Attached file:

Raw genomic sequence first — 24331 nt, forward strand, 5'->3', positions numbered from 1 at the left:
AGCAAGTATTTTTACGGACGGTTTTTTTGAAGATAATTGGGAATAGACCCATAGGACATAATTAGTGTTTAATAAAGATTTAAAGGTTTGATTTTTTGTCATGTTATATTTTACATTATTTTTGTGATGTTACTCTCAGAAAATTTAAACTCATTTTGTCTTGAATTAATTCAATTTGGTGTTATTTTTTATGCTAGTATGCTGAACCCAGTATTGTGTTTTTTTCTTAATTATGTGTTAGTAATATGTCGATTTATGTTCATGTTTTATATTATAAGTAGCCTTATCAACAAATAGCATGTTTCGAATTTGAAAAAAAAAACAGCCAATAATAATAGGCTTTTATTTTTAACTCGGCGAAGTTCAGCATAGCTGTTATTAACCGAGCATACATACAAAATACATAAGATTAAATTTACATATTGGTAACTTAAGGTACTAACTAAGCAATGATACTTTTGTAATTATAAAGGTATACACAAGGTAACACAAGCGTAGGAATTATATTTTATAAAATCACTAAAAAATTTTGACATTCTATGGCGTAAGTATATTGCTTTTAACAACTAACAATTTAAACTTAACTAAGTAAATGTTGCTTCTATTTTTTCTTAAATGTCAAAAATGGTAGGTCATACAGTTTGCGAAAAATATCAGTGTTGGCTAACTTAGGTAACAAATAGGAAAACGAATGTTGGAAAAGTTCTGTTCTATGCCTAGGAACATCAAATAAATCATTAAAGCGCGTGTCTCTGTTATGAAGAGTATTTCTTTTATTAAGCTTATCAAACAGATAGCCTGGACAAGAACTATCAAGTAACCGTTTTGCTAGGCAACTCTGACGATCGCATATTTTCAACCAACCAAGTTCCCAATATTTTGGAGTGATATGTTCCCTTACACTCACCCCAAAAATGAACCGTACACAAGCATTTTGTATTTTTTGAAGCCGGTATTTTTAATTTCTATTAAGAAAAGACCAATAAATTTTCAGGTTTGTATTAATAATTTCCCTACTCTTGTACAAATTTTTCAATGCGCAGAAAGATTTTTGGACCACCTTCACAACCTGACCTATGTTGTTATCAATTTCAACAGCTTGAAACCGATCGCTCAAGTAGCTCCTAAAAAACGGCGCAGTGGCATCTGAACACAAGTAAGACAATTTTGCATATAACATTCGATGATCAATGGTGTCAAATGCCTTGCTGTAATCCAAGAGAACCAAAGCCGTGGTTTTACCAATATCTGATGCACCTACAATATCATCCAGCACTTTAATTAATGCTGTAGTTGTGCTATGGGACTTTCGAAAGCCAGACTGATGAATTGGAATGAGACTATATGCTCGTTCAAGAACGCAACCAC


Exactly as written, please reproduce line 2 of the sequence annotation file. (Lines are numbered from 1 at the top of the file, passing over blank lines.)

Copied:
AGCAAGTATTTTTACGGACGGTTTTTTTGAAGATAATTGGGAATAGACCCATAGGACATAATTAGTGTTTAATAAAGATTTAAAGGTTTGATTTTTTGTCATGTTATATTTTACATTATTTTTGTGATGTTACTCTCAGAAAATTTAAACTCATTTTGTCTTGAATTAATTCAATTTGGTGTTATTTTTTATGCTAGTATGCTGAACCCAGTATTGTGTTTTTTTCTTAATTATGTGTTAGTAATATGTCGATTTATGTTCATGTTTTATATTATAAGTAGCCTTATCAACAAATAGCATGTTTCGAATTTGAAAAAAAAAACAGCCAATAATAATAGGCTTTTATTTTTAACTCGGCGAAGTTCAGCATAGCTGTTATTAACCGAGCATACATACAAAATACATAAGATTAAATTTACATATTGGTAACTTAAGGTACTAACTAAGCAATGATACTTTTGTAATTATAAAGGTATACACAAGGTAACACAAGCGTAGGAATTATATTTTATAAAATCACTAAAAAATTTTGACATTCTATGGCGTAAGTATATTGCTTTTAACAACTAACAATTTAAACTTAACTAAGTAAATGTTGCTTCTATTTTTTCTTAAATGTCAAAAATGGTAGGTCATACAGTTTGCGAAAAATATCAGTGTTGGCTAACTTAGGTAACAAATAGGAAAACGAATGTTGGAAAAGTTCTGTTCTATGCCTAGGAACATCAAATAAATCATTAAAGCGCGTGTCTCTGTTATGAAGAGTATTTCTTTTATTAAGCTTATCAAACAGATAGCCTGGACAAGAACTATCAAGTAACCGTTTTGCTAGGCAACTCTGACGATCGCATATTTTCAACCAACCAAGTTCCCAATATTTTGGAGTGATATGTTCCCTTACACTCACCCCAAAAATGAACCGTACACAAGCATTTTGTATTTTTTGAAGCCGGTATTTTTAATTTCTATTAAGAAAAGACCAATAAATTTTCAGGTTTGTATTAATAATTTCCCTACTCTTGTACAAATTTTTCAATGCGCAGAAAGATTTTTGGACCACCTTCACAACCTGACCTATGTTGTTATCAATTTCAACAGCTTGAAACCGATCGCTCAAGTAGCTCCTAAAAAACGGCGCAGTGGCATCTGAACACAAGTAAGACAATTTTGCATATAACATTCGATGATCAATGGTGTCAAATGCCTTGCTGTAATCCAAGAGAACCAAAGCCGTGGTTTTACCAATATCTGATGCACCTACAATATCATCCAGCACTTTAATTAATGCTGTAGTTGTGCTATGGGACTTTCGAAAGCCAGACTGATGAATTGGAATGAGACTATATGCTCGTTCAAGAACGCAACCAC